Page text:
When the initial lineup for Moon Block Party was announced several months ago -- which, in its third year finally transformed into an event resembling a full-fledged festival with a three-stage setup -- it was looking more like Moon Black Party: Austin psychedelia kingpins the Black Angels topped the bill alongside garage outfits Black Rebel Motorcycle Club and the Black Lips.

Then, a couple weeks before launch, festival organizers nabbed Spoon to take the top spot. When Black Rebel suddenly dropped out last week -- drummer Leah Shapiro was unable to perform due to complications from a brain-threatening condition called Chiari Malformations (CMs) -- it was shaping up to become Spoon Block Party: The Austin mainstay, touring behind the success of their eighth full-length 'They Want My Soul,' surely held the most weight for ticket sales at this point.

Yet, even with a slew of solid support -- Band of Skulls, Metz, Deap Vally, Cosmonauts, Corners, Dahga Bloom and Lorelle Meets the Obsolete, among others -- the grounds felt almost as glaringly barren as the moon’s actual surface come hour-zero. Maybe it was the fact that most of the headliners had toured through Southern California fairly recently, or perhaps fans were just fested-out toward the tail-end of the year’s season, but in any case, attendance was noticeably low.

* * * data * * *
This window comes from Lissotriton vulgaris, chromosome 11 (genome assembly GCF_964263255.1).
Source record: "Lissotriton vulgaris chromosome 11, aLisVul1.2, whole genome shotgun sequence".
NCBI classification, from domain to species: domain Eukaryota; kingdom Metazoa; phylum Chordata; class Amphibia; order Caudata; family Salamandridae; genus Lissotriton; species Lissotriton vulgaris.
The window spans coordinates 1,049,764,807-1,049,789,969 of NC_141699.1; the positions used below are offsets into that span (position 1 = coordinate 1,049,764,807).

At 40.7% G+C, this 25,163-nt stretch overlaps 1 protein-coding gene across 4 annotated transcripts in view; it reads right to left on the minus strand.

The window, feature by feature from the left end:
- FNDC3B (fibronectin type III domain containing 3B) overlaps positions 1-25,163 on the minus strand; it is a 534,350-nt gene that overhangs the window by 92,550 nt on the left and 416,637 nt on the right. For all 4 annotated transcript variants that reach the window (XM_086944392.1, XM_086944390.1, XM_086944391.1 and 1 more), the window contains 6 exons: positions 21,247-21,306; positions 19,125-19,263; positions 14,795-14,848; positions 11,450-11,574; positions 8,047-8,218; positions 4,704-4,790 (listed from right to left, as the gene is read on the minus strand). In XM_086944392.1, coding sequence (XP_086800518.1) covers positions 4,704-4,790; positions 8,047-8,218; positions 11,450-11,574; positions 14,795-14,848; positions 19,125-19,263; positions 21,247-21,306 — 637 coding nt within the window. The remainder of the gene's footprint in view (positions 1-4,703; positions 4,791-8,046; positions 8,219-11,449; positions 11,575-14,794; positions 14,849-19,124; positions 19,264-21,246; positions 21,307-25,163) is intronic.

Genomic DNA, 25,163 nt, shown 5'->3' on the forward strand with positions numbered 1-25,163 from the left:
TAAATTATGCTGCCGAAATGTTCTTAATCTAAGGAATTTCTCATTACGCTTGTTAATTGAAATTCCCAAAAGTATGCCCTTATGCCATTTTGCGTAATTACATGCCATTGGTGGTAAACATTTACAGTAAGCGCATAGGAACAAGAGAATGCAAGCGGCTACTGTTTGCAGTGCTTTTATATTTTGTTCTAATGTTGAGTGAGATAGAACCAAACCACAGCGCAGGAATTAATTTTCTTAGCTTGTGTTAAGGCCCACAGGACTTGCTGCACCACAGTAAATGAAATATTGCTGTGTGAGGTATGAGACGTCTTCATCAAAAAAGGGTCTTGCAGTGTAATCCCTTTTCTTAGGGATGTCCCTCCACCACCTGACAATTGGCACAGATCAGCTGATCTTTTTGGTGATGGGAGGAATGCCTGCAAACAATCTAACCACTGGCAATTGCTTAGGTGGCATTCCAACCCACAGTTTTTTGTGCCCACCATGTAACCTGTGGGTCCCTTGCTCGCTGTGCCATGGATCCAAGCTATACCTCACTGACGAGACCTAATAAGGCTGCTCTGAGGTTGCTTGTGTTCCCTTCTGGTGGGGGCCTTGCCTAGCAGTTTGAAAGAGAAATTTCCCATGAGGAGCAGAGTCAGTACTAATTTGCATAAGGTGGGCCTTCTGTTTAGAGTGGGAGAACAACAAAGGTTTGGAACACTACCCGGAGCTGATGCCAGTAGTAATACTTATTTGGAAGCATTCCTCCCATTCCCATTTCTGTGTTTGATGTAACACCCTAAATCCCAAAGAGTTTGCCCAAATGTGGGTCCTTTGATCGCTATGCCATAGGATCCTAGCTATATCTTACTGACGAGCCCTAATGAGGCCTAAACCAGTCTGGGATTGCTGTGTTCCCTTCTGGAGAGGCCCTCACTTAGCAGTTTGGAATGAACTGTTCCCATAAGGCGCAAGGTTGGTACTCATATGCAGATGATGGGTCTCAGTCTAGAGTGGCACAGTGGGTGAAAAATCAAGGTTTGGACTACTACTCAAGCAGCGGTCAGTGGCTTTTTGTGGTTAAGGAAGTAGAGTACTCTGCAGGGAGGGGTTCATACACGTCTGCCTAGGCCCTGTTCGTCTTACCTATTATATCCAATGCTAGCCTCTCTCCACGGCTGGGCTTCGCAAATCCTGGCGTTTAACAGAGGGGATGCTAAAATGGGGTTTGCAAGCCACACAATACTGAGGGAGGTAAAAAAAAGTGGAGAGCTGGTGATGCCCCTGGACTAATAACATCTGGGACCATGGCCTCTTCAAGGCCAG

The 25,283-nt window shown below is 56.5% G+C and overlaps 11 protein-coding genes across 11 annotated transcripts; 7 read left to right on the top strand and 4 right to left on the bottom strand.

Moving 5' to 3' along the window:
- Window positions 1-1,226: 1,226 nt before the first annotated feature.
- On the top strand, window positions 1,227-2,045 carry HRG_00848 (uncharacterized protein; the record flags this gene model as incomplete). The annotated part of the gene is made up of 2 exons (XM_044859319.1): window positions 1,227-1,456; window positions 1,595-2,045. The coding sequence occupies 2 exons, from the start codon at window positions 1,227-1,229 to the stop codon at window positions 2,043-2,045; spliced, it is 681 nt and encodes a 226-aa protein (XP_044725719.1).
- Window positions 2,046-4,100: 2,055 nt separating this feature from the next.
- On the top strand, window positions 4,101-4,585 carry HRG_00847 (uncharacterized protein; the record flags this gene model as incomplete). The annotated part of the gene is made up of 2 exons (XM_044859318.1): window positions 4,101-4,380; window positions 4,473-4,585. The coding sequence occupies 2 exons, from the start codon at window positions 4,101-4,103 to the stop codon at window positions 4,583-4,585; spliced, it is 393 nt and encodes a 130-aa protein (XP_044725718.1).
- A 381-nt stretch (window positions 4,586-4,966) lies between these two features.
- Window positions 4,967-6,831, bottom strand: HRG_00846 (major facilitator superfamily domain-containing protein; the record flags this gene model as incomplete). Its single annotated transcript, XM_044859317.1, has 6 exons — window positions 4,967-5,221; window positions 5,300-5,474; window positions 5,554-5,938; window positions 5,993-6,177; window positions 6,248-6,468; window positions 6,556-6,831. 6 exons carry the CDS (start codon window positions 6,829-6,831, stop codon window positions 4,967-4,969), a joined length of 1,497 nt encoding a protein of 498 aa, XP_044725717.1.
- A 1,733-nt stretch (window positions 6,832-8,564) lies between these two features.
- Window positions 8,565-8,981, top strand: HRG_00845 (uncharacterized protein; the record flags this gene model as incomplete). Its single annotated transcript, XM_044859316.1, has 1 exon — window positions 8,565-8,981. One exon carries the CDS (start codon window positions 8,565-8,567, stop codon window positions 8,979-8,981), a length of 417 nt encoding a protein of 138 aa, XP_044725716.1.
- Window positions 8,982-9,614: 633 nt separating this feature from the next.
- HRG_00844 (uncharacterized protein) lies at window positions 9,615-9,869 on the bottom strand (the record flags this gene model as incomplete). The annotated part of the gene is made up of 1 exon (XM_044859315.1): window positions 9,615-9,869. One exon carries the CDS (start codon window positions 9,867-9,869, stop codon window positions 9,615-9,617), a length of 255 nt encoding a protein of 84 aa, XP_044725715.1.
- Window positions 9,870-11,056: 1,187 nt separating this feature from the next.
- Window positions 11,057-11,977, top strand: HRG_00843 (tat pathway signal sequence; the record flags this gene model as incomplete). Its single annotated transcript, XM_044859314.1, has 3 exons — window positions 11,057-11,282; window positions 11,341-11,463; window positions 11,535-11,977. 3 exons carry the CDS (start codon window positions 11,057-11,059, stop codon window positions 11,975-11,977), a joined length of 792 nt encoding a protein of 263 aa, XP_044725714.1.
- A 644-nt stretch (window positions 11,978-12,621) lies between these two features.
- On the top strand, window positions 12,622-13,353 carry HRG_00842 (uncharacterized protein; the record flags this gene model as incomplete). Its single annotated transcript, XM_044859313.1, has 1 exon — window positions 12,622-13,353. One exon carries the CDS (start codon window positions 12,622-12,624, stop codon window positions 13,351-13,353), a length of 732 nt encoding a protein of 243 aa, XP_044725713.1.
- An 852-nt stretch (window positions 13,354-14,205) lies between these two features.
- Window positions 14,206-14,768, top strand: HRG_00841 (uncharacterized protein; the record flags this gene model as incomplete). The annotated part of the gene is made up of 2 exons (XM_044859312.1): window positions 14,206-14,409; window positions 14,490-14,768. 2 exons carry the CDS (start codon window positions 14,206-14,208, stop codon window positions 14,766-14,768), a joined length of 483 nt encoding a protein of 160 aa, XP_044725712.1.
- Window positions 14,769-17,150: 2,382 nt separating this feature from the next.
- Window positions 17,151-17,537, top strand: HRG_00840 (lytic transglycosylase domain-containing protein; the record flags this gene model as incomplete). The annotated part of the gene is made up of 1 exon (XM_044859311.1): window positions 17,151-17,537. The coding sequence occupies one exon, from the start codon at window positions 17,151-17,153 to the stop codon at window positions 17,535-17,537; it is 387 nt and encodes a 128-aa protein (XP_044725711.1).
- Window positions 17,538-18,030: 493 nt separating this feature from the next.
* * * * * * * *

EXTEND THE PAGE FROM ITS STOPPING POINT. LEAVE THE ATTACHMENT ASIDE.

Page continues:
The thing is, that actually worked out for the better: Not having to battle thick throngs meant that everyone got a sort of VIP experience -- there was never a struggle for a front-row spot, so fans could genuinely engage with their favorite acts (or otherwise hang back and still hold prime spots).

Though fest founder Phil Pirrone (husband to Deap Vally drummer Julie Edwards) insisted in pre-show interviews that the event was based on the idea of discovering new and local music, enthusiasm for that concept was questionably low early on. L.A. hardcore group Death Hymn Number 9 floundered somewhat during its 2PM slot, drone-y Mexican outfit Lorelle Meets the Obsolete merely garnered a handful of people watching and applauding politely and Fullerton’s Dahga Bloom -- with two of their three bassists sitting down the whole time -- didn’t seem to give a s--t either way that attendees were only half-listening.

Granted, part of that pseudo-interest might’ve stemmed from a plague of sound issues -- it was apparent that almost nobody but Spoon got a proper soundcheck, so vocals were consistently muddy and mixes almost always uneven until halfway or longer through every act’s set. It was too bad given some of these musicians’ immense talent.

Los Angeles post-punk outfit Corners were really the first to rise above the irksome issues. Frontman Tracy Bryant’s sultry singing sounded crisp and clear no matter how fuzzy the tune, and the rest of the band exuded a so-far-unmatched professional tightness throughout samplings of just released debut album 'Maxed Out on Distractions.'